Separating Sunscreen Facts From Fiction.

When I was a kid growing up, I used to slather on baby oil and sit on the beach and roast. The idea, of course, was to achieve the “perfect tan.” But what I usually ended up with was the perfect burn, instead.

Yeah, I was a moron.

Now, of course, we know better. Sun exposure can cause all sorts of damage to your skin, not to mention contribute to skin cancer. And yes, it can cause premature wrinkles, and who wants that?

So when I saw this on CNN about common sunscreen “myths,” I knew I had to post it here.

sunscreen-cancer-ftrMyth No. 1: Sunscreen is all you need to stay safe.

Reality: “Sunscreen is only one part of the sun-protection picture,” explains Francesca Fusco, MD, an assistant clinical professor of dermatology at Mount Sinai Medical Center in New York. “Just slathering it on and doing nothing else isn’t going to cut it because, even with sunscreen, there’s still up to a 50 percent risk that you’ll burn.”

You also need to seek shade between 10 AM and 4 PM, when sunlight is strongest; cover up with clothing, a broad-brimmed hat, and UV-blocking sunglasses; do regular skin self-exams; and get a professional skin evaluation annually.

Myth No. 2: SPF measures levels of protection against both UVB and UVA rays.

Reality: The SPF (sun protection factor) measures only the level of protection against UVB rays. But several of the 16 active ingredients approved by the Food and Drug Administration for use in sunscreens also block or absorb UVA rays, says Warwick L. Morison, MD, professor of dermatology at Johns Hopkins Medical School and chairman of the Skin Cancer Foundation’s Photobiology Committee.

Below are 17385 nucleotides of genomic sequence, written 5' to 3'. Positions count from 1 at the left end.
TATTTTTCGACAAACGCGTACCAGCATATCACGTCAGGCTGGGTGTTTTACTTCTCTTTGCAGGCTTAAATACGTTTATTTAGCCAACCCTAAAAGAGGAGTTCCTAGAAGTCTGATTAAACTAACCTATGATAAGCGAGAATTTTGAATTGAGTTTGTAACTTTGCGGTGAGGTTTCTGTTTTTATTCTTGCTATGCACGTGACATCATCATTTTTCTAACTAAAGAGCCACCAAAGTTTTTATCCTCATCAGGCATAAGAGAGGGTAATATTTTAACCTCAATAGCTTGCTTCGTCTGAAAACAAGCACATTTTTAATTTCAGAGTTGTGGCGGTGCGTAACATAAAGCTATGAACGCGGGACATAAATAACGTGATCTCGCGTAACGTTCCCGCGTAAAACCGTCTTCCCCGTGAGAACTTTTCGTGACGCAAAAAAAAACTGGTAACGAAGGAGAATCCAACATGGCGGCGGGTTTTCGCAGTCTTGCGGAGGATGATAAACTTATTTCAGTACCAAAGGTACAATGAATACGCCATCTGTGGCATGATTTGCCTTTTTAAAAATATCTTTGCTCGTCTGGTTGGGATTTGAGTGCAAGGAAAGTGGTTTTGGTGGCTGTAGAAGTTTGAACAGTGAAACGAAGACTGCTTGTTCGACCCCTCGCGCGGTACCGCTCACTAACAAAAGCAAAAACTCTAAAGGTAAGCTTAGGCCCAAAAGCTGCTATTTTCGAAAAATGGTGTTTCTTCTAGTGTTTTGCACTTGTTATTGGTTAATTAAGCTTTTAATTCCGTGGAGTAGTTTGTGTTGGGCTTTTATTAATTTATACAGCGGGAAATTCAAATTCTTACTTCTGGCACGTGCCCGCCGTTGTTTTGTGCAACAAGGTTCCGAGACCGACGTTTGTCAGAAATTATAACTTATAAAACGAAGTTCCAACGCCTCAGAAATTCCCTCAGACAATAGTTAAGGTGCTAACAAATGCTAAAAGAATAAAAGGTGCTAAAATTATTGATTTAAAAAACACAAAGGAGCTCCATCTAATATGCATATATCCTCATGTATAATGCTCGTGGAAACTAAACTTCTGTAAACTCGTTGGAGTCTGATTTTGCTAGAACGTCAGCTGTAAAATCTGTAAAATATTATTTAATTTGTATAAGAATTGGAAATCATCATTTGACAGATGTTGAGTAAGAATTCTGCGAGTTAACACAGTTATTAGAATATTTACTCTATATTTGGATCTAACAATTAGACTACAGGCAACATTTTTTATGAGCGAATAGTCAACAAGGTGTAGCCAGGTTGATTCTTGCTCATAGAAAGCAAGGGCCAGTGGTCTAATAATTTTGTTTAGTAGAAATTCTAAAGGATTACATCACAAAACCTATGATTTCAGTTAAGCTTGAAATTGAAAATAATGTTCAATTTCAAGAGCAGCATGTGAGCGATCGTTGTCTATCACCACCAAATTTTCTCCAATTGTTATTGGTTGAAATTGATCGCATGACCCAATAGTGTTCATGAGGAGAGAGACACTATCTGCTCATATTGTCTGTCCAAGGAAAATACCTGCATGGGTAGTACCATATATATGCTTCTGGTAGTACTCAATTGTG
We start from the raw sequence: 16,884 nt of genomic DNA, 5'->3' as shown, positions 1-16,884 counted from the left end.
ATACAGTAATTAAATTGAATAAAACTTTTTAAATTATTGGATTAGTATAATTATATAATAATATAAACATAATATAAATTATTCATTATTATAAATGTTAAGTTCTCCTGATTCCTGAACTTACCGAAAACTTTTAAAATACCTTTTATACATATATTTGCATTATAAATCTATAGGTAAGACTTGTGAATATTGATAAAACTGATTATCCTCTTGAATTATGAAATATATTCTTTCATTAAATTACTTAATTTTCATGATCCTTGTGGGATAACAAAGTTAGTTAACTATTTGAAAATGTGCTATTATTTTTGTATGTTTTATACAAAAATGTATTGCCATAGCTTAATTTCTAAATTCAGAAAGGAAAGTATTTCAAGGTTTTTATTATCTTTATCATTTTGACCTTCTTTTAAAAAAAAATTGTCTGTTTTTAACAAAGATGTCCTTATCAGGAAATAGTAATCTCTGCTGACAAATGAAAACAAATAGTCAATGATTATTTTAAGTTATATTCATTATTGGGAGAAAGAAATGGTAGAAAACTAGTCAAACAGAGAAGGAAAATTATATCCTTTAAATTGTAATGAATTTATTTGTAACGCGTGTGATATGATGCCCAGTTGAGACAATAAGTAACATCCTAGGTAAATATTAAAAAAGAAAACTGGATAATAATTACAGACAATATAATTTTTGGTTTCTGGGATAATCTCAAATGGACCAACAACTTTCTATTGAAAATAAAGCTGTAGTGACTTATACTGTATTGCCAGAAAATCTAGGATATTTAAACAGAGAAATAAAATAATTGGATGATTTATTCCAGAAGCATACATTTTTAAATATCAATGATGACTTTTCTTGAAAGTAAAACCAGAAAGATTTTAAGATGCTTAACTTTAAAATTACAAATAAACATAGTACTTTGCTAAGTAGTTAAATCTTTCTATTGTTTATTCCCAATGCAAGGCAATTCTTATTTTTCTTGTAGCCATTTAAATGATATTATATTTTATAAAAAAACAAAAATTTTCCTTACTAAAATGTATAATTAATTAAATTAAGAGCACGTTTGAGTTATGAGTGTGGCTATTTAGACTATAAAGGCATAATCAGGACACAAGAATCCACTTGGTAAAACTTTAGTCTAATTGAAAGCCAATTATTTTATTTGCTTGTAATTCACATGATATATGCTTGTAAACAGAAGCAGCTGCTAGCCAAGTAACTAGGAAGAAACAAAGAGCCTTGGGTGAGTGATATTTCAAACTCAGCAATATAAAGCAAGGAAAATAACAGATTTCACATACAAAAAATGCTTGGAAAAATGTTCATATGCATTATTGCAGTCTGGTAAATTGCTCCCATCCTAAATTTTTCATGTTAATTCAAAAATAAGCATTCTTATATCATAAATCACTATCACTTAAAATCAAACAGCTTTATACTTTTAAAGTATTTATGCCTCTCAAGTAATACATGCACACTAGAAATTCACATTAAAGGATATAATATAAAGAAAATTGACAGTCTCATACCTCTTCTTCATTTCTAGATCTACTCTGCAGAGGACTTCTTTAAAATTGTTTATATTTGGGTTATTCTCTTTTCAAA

Ingredients include: avobenzone (Parsol 1789), octocrylene, titanium dioxide, and zinc oxide, as well as the recently approved Mexoryl SX. Make sure one of these is in your sunscreen, or look for products labeled “broad spectrum,” which means they protect against UVB and UVA rays.

Myth No. 3: Some sunscreens can protect all day.

Reality: “Regardless of the SPF or what the label says, sunscreens must be reapplied every two hours,” Fusco says. “The active ingredients in most products begin to break down when exposed to the sun.” Only physical blockers such as zinc oxide stay potent after two hours, but not all sunscreens are made with these ingredients.

Myth No. 4: Some sunscreens are waterproof.

Reality: The FDA does not recognize the term “waterproof,” so don’t count on sunscreen to last through hours of swimming. The agency does recognize “water/sweat/perspiration resistant” (which means a product offers SPF protection after 40 minutes of exposure to water) and “very water/sweat/perspiration resistant” (which means it still protects after 80 minutes). To be safe, reapply sunscreen after swimming or sweating.

Myth No. 5: A sunscreen can provide “total sunblock.”

Reality: “No sunscreen blocks 100 percent of UV rays,” Fusco says. An SPF 15 protects against 93 percent of UV rays, SPF 30 protects against 97 percent, and SPF 50 wards off 98 percent. You should slather two tablespoons on your body a half-hour before going outside, so the sunscreen has time to absorb into your skin.